Being an anon in China just got a little bit harder with the news that the Chinese government has demanded that all Internet platforms verify the identities of its users before allowing them to do anything, shamelessly copying South Korea in the process – though without the excuse of having let a coven of witches run their entire state.
This “requirement” comes from new regulations published by the Cyberspace Administration of China, with this act giving internet platforms better strength in overseeing all information that is posted online, allowing them to delete “illegal content” whilst contacting the authorities as necessary.
China has already become well-known for aggressively blocking sites it disapproves of as well as even censoring subversive communication in real-time, and this new regulation follows a new cyber-security law in June that bans yet further categories of online thought crime – even going so far as banning the use of VPNs to better police such radicals.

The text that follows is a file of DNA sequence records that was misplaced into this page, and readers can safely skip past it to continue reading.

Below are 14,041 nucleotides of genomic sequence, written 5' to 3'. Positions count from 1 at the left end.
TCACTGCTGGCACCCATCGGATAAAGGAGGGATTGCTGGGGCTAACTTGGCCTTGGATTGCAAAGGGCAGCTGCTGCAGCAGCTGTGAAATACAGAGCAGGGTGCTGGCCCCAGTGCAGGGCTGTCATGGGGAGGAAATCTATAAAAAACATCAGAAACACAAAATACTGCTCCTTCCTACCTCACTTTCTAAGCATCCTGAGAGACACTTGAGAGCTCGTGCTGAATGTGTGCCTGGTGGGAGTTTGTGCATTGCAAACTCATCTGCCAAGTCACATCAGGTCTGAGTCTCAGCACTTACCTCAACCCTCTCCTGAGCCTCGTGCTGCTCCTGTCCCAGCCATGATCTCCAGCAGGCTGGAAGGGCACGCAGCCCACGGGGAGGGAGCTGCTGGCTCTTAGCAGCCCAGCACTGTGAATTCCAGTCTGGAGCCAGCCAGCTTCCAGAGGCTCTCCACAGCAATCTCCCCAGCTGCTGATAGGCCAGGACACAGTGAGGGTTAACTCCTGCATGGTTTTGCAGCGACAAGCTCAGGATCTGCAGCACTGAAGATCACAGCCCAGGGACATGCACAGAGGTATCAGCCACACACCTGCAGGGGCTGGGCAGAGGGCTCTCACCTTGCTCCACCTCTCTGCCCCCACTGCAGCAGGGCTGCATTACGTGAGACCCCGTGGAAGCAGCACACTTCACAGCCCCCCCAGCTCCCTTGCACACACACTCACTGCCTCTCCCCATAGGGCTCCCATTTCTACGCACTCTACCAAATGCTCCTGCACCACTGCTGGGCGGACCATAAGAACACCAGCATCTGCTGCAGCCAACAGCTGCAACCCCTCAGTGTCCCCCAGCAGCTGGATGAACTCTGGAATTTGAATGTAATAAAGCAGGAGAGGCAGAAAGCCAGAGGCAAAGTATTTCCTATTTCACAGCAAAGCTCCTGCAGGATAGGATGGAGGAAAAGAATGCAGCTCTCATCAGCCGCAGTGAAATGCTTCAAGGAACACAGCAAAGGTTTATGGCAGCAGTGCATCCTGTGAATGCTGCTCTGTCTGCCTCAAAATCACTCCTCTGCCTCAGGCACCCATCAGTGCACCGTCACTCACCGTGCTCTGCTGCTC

What those on the internet have to say about the matter:
“If the novel ‘1984’ had a backdrop… this would be it.”
“Really, is there anything fun left in China? What a depressing place it is becoming..”
“Yeah, China makes big claims but enforces little… too much incompetence in the ranks. That’s what happens when you give someone a job because they are your inbred cousin.”
“Facebook also demands you to reveal your true identity when registering, so it is not an uncommon concept, so why cant china demand that of any other social media.”
“Bully boys, dressed up as geriatric old men, run this country. Sad. Very sad.”
This new guideline will come into effect on October 1st, though whether or not it will actually be enforced is another matter.